The nation’s elderly population has a drug problem, according to recent findings from the Substance Abuse and Mental Health Services Administration (SAMHSA).
“[Senior opioid addiction] is a combination of two things,” said Dr. Kimberly Johnson, director of SAMHSA’s Center for Substance Abuse Treatment. You have baby boomers, [who] over the course of their lifetime have had higher level of substance abuse than other groups. The other is that older people are in general more likely to be prescribed opioids than younger people”
In a 2003 study, the number of elderly people who need substance abuse treatment was projected to increase from 1.7 million (in 2003) to 4.4 million by 2020. Further figures show 908,000 people aged 65 and up misused prescription opioids in the past year.
Physicians have been prescribing opioids to elderly patients for everything from arthritis to back and joint pain for many years. A 2016 study found that across 2,512 hospitals, 15 percent of senior patients were given a painkiller prescription before being discharged. Of these, 42 percent were still taking the painkiller three months later.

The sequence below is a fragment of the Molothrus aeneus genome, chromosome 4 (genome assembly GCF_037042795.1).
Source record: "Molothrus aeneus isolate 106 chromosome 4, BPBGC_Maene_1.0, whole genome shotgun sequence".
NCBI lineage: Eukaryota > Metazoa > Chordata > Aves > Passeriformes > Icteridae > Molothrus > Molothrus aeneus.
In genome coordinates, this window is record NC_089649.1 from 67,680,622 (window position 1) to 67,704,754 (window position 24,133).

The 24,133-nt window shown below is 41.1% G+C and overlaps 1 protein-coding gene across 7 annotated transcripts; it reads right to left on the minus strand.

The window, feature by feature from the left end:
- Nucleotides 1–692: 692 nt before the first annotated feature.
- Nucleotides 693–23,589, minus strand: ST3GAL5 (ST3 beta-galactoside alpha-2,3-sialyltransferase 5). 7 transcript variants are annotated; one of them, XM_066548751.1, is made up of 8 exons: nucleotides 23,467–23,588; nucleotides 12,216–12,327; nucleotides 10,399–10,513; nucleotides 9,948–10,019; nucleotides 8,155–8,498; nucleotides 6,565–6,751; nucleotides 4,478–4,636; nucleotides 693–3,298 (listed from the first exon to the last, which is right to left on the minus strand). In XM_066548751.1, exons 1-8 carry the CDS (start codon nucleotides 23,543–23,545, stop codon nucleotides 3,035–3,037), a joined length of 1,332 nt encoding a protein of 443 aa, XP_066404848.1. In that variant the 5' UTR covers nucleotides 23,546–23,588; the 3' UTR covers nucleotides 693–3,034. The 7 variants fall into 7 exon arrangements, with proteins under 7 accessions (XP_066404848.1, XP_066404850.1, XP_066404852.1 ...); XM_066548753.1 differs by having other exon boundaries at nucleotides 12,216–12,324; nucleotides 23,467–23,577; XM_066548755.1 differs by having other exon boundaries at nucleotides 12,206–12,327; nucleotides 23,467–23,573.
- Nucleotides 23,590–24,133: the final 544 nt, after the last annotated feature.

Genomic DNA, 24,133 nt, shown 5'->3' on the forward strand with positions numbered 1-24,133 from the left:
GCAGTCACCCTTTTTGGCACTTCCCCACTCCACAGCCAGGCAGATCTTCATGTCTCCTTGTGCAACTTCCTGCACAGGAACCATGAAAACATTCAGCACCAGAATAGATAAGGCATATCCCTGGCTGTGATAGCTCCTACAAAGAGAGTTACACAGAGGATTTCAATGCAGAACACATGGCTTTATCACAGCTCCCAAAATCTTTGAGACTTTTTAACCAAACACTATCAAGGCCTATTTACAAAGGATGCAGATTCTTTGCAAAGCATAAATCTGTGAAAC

Two years prior to the study, the American Geriatric Society came out strongly in favor of opioids. Their new guidelines encouraged physicians to start elderly patients on opioid therapy if they had moderate to severe pain. The panel claimed seniors weren’t as likely as young people to become addicted.
Such thinking could be considered flawed. Senior citizens have a harder time absorbing medications due to age-related changes in the liver, heart and central nervous system, making them more likely to…(continue reading)